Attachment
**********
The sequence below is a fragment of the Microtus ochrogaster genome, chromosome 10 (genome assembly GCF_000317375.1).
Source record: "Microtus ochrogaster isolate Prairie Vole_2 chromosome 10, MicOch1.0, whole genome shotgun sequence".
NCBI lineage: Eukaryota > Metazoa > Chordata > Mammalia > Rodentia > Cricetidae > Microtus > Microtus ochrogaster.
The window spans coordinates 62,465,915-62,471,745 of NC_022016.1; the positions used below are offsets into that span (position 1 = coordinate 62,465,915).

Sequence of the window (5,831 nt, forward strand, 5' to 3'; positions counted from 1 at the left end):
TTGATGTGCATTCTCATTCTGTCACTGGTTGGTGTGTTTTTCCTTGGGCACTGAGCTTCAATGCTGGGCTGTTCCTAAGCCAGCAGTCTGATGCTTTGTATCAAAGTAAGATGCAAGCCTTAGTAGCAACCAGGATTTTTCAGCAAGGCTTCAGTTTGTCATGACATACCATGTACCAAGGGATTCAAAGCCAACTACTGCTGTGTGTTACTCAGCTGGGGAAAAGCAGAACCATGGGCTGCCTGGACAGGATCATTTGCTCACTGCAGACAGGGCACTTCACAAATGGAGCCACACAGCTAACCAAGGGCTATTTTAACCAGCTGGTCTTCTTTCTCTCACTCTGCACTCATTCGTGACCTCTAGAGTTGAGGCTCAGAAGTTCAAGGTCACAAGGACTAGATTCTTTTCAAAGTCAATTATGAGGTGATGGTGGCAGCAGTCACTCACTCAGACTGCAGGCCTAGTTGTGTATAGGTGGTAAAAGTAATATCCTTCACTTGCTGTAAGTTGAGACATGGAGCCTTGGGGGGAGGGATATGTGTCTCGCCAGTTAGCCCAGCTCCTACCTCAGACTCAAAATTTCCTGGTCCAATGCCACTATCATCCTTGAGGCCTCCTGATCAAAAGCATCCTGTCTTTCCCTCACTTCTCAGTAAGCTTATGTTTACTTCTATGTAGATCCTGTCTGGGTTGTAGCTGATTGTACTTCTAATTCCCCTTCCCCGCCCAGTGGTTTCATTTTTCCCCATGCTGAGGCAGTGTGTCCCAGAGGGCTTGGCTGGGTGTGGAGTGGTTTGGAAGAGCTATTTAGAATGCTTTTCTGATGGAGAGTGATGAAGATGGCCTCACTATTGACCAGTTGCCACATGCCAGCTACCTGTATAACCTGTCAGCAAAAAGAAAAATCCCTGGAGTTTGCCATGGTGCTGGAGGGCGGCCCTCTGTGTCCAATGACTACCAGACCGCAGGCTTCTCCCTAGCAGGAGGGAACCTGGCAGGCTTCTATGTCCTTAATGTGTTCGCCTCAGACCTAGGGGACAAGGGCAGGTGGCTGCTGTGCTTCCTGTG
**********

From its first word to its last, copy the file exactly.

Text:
The sequence below is a fragment of the Microtus ochrogaster genome, chromosome 10 (genome assembly GCF_000317375.1).
Source record: "Microtus ochrogaster isolate Prairie Vole_2 chromosome 10, MicOch1.0, whole genome shotgun sequence".
NCBI lineage: Eukaryota > Metazoa > Chordata > Mammalia > Rodentia > Cricetidae > Microtus > Microtus ochrogaster.
The window spans coordinates 62,465,915-62,471,745 of NC_022016.1; the positions used below are offsets into that span (position 1 = coordinate 62,465,915).

Sequence of the window (5,831 nt, forward strand, 5' to 3'; positions counted from 1 at the left end):
TTGATGTGCATTCTCATTCTGTCACTGGTTGGTGTGTTTTTCCTTGGGCACTGAGCTTCAATGCTGGGCTGTTCCTAAGCCAGCAGTCTGATGCTTTGTATCAAAGTAAGATGCAAGCCTTAGTAGCAACCAGGATTTTTCAGCAAGGCTTCAGTTTGTCATGACATACCATGTACCAAGGGATTCAAAGCCAACTACTGCTGTGTGTTACTCAGCTGGGGAAAAGCAGAACCATGGGCTGCCTGGACAGGATCATTTGCTCACTGCAGACAGGGCACTTCACAAATGGAGCCACACAGCTAACCAAGGGCTATTTTAACCAGCTGGTCTTCTTTCTCTCACTCTGCACTCATTCGTGACCTCTAGAGTTGAGGCTCAGAAGTTCAAGGTCACAAGGACTAGATTCTTTTCAAAGTCAATTATGAGGTGATGGTGGCAGCAGTCACTCACTCAGACTGCAGGCCTAGTTGTGTATAGGTGGTAAAAGTAATATCCTTCACTTGCTGTAAGTTGAGACATGGAGCCTTGGGGGGAGGGATATGTGTCTCGCCAGTTAGCCCAGCTCCTACCTCAGACTCAAAATTTCCTGGTCCAATGCCACTATCATCCTTGAGGCCTCCTGATCAAAAGCATCCTGTCTTTCCCTCACTTCTCAGTAAGCTTATGTTTACTTCTATGTAGATCCTGTCTGGGTTGTAGCTGATTGTACTTCTAATTCCCCTTCCCCGCCCAGTGGTTTCATTTTTCCCCATGCTGAGGCAGTGTGTCCCAGAGGGCTTGGCTGGGTGTGGAGTGGTTTGGAAGAGCTATTTAGAATGCTTTTCTGATGGAGAGTGATGAAGATGGCCTCACTATTGACCAGTTGCCACATGCCAGCTACCTGTATAACCTGTCAGCAAAAAGAAAAATCCCTGGAGTTTGCCATGGTGCTGGAGGGCGGCCCTCTGTGTCCAATGACTACCAGACCGCAGGCTTCTCCCTAGCAGGAGGGAACCTGGCAGGCTTCTATGTCCTTAATGTGTTCGCCTCAGACCTAGGGGACAAGGGCAGGTGGCTGCTGTGCTTCCTGTG